12th March 2018
Jordan King made headlines on his Indycar debut as the young Brit broke the St. Petersburg track record in qualifying and led the Firestone Grand Prix of St. Petersburg before a puncture ruined his chances of a positive result in Florida.
Heading to St. Petersburg, Florida, for his first-ever Verizon Indycar Series weekend, Jordan headed to the 1.8-mile circuit feeling positive that he could impress on his maiden weekend. Jordan’s first session got off to a bright start as he quickly got up to speed with the demanding 14-turn street circuit and finished the first track action of the weekend in a highly respectable 11th, just six-tenths off the fastest driver, Matheus Leist.
Friday’s second session saw times drop as the track evolved and drivers gained more confidence behind the wheel. Jordan shaved almost a second off his morning time and finished practice two in 14th place with a lap time of 1:01.5579.
After his first full-day in an Indy car elapsed, the Ed Carpenter Racing driver was happy with his progress and looked forward to continuing his development.
"There's not too many dissimilarities between this car and the ones I used to drive (Formula 2, 2015-2017). There is a lot of crossover, which has made it a lot easier to jump in and drive the car. However, there's so much to learn procedurally. I have to learn the circuits, the way the tires behave, the way the mechanics work. So there's a lot more going on than just driving the car.”
“I've not driven any of these circuits before, so it will be a new experience each weekend. There's always going to be learning, right up until the end of the season. I do feel comfortable within the car and driving it, which is a positive because the goal is to be as comfortable as possible as quickly as possible."
Jordan continued to improve as the weekend rolled into Saturday, with the final practice session before qualifications taking place in the morning. Jordan shone in the morning session as he put together a 1:01.0321 lap time to secure 4th place on the timing sheets before a late lockup saw him kiss the tyre wall at the final corner to bring out the red flags and draw an end to third practice. Despite the late lockup in practice, Jordan’s confidence was not hampered as he headed into the first round of qualifying looking to make an impression.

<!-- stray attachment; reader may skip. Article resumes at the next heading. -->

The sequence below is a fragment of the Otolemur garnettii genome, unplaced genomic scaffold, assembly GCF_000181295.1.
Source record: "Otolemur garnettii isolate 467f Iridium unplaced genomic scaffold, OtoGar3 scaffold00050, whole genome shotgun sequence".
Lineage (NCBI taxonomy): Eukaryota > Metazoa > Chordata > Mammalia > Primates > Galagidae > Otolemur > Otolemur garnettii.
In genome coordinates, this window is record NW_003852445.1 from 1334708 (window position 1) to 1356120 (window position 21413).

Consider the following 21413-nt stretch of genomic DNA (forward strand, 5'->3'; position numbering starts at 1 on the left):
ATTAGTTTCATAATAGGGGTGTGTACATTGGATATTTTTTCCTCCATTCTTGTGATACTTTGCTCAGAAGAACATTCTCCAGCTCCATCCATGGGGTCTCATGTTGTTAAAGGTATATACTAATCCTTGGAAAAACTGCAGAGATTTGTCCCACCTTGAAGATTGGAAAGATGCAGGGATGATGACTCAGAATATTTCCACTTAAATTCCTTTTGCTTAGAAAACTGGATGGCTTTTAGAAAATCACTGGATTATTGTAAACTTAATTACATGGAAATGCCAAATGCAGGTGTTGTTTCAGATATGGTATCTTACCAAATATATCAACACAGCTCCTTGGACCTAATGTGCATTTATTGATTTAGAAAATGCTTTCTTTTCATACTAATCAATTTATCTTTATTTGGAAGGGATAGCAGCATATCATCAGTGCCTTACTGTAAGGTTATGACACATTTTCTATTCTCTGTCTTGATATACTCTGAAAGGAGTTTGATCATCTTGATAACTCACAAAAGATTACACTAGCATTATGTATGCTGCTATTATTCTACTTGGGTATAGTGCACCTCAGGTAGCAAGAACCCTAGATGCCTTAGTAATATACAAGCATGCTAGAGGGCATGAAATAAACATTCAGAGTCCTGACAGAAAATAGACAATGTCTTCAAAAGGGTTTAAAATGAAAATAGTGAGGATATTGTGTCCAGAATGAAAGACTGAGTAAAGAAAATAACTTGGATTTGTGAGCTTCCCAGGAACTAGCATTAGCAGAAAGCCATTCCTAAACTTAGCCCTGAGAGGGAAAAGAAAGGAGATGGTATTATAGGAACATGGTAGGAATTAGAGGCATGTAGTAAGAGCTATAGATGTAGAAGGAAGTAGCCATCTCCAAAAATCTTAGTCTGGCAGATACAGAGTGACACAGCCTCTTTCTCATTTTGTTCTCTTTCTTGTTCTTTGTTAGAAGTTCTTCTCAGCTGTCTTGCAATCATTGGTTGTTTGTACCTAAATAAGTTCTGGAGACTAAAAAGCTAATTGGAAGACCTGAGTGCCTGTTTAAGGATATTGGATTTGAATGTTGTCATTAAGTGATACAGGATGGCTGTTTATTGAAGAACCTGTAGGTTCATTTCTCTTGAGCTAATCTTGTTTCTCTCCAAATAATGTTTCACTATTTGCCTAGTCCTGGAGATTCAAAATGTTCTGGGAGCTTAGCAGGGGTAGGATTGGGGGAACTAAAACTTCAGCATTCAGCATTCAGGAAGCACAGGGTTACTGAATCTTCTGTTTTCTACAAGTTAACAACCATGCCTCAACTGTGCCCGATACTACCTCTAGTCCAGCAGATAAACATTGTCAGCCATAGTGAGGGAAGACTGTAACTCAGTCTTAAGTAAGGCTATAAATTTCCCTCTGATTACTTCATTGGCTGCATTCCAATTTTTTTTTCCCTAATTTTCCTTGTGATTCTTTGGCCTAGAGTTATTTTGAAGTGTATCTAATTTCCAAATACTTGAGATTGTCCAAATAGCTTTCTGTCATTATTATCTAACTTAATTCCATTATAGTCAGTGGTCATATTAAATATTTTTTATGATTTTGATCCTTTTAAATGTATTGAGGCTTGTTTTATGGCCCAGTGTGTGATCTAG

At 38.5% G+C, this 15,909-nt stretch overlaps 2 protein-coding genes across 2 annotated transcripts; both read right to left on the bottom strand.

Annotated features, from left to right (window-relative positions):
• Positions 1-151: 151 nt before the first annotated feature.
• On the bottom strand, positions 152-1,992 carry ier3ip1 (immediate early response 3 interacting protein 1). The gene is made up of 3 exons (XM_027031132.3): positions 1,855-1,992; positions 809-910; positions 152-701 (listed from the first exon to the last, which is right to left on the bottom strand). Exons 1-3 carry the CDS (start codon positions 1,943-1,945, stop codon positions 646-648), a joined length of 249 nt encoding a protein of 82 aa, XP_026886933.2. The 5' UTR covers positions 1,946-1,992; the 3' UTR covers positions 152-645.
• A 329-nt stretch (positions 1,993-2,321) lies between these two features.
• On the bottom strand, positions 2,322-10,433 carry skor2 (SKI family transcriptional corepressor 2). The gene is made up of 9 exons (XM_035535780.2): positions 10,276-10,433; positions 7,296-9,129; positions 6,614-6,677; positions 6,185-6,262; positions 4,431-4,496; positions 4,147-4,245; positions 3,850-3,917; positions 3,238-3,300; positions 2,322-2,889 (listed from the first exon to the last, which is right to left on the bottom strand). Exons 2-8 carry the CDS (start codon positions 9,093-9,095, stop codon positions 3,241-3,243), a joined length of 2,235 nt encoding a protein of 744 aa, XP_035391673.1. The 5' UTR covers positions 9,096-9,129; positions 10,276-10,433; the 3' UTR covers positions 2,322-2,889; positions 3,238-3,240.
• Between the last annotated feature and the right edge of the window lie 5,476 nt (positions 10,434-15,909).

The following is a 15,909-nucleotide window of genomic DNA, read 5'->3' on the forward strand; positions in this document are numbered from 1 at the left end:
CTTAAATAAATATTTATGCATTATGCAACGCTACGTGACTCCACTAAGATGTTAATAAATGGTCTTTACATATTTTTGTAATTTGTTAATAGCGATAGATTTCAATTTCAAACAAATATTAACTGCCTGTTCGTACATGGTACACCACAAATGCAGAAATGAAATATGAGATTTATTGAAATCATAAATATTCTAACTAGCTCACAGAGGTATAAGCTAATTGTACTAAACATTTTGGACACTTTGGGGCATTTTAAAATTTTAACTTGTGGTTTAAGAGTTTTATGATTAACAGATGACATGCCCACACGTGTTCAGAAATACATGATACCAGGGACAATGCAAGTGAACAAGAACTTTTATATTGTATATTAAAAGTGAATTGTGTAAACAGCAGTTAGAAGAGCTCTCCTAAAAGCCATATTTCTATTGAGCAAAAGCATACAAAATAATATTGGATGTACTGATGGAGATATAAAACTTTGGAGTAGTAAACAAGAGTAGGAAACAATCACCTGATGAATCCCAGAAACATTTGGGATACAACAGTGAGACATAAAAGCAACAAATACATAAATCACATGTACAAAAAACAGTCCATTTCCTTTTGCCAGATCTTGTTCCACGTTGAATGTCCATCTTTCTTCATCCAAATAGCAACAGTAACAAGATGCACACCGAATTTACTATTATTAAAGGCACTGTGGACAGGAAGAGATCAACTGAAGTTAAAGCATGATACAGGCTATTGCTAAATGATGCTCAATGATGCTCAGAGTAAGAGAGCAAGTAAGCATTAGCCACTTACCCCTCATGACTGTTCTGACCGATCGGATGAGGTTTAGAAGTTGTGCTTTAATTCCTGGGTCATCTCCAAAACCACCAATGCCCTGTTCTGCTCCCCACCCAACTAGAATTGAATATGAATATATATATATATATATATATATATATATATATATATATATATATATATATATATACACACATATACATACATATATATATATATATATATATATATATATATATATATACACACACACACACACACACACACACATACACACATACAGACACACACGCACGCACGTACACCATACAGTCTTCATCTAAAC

Drivers were assigned qualifying groups based on times from the preceding practice. King was assigned to Group 1 and started the 10-minute session on a set of scuffed black Firestone Firehawks. After three laps, he came into the pits for a new set of the softer, yet faster red tyres. On his 5th lap, he shot to the top of the scoring sheet with a lap time of 1:00.0476 (107.914 miles per hour). That lap broke Will Power’s previous record from 2016, making King the new track record holder for the Streets of St. Petersburg.
After the first round, rain began to fall in St. Petersburg and King started Round 2 on a set of scuffed red tyres. His first lap up to speed on the reds had him sitting in the third position, then stopped for a set of sticker reds. After one lap on the new set of tyres, he elected to come back into the pits as the track was becoming quite slick. His lap held and he would advance to the Firestone Fast 6 in his first-ever Verizon IndyCar Series qualifying session. King’s Firestone Fast 6 appearance was the first for ECR since Mid-Ohio in 2016 and the first for the No. 20 since Toronto in 2015.
The Firestone Fast 6 featured a six-minute segment with the fastest six drivers of qualifying. Because King had already turned laps on both of his sets of sticker reds, he ran the session on a set of scuffed reds. His fifth and final lap was his fastest at 1:01.7633 (104.917 miles per hour), landing him the fourth starting position for tomorrow’s 110-lap race.
Jordan was delighted with his qualifying performance but believed he could have grabbed pole position had he pushed harder at turn ten.
“It’s good, but I still think we should have been a bit quicker! It was quite slippery at Turn 1, but I found quite a good way around there. Actually, at the back of the circuit, it was reasonably quite dry. Unfortunately, I almost went off at Turn 10 on my first push lap, so I came into there on my last lap a little bit tentative and looking at the times, that was the difference. But 4th, I can’t complain!”